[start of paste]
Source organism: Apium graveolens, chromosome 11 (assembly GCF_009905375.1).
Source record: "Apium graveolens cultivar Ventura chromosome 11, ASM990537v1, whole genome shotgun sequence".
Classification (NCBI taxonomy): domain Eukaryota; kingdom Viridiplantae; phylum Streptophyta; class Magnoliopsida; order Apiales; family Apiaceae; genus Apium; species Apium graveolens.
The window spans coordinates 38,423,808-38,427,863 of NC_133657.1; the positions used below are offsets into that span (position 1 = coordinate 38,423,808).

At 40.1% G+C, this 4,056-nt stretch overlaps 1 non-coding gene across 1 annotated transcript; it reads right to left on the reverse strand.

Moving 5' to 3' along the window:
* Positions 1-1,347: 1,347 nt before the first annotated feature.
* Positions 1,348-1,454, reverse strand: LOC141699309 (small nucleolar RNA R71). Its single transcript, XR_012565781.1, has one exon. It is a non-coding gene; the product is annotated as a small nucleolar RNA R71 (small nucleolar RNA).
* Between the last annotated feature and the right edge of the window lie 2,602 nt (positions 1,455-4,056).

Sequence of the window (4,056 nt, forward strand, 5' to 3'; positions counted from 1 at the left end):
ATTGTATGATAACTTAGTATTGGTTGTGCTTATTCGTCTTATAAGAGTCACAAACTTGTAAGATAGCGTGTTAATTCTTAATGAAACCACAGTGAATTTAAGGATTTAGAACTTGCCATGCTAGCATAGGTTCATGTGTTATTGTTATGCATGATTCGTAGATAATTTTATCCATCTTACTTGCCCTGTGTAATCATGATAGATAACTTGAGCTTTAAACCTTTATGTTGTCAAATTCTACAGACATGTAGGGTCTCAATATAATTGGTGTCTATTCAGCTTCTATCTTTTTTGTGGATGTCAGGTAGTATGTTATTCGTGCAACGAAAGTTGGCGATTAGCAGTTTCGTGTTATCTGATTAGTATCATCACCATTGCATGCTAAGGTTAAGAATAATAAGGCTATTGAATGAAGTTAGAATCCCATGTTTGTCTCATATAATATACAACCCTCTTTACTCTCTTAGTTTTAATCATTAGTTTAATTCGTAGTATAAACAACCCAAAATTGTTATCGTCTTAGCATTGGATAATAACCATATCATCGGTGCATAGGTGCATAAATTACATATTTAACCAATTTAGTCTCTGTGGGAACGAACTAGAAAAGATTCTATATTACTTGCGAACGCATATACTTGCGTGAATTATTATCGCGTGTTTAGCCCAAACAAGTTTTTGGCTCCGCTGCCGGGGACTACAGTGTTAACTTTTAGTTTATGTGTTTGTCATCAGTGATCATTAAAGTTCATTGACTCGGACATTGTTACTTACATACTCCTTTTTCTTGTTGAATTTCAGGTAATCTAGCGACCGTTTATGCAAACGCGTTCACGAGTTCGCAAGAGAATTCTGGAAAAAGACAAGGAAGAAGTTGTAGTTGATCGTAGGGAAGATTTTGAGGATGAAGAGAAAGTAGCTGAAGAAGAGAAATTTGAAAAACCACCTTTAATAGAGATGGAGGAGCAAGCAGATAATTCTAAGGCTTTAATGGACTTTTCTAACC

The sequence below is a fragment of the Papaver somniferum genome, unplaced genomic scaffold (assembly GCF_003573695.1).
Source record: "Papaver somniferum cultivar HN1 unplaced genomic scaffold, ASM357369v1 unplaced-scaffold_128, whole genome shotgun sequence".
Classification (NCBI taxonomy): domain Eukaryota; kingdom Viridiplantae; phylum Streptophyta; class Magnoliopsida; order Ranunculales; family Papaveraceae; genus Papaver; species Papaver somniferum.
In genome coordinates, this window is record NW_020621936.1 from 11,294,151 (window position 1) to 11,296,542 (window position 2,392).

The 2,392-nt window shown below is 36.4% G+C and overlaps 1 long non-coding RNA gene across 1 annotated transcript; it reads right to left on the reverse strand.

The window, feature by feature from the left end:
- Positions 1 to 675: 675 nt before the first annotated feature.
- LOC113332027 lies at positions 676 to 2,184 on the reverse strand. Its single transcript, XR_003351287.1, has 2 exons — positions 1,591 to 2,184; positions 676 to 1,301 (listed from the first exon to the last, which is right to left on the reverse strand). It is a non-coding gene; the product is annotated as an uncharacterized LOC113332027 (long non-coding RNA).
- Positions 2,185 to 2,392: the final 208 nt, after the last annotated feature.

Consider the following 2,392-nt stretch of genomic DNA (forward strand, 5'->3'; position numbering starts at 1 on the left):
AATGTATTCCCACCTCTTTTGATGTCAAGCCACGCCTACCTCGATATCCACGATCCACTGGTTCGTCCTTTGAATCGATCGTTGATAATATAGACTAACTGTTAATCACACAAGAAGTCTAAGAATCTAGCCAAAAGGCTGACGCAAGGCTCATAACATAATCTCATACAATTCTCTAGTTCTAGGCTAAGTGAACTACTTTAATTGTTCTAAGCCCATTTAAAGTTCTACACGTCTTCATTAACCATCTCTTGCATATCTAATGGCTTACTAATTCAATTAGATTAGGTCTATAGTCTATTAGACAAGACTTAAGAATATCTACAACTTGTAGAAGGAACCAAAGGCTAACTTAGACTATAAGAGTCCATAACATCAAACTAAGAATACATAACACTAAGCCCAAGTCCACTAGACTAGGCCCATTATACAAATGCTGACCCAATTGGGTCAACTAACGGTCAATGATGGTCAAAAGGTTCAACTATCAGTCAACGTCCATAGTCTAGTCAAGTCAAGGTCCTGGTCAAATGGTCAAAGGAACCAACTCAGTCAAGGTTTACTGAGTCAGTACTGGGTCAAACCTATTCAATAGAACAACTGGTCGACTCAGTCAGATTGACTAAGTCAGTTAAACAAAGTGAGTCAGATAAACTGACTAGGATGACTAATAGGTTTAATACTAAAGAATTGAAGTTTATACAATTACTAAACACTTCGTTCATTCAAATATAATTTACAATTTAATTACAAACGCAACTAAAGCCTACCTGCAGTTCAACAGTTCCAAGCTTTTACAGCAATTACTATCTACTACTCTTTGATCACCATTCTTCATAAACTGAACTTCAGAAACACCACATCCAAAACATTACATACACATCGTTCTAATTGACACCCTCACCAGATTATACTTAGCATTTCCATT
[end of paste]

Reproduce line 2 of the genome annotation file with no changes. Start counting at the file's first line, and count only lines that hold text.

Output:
Source record: "Apium graveolens cultivar Ventura chromosome 11, ASM990537v1, whole genome shotgun sequence".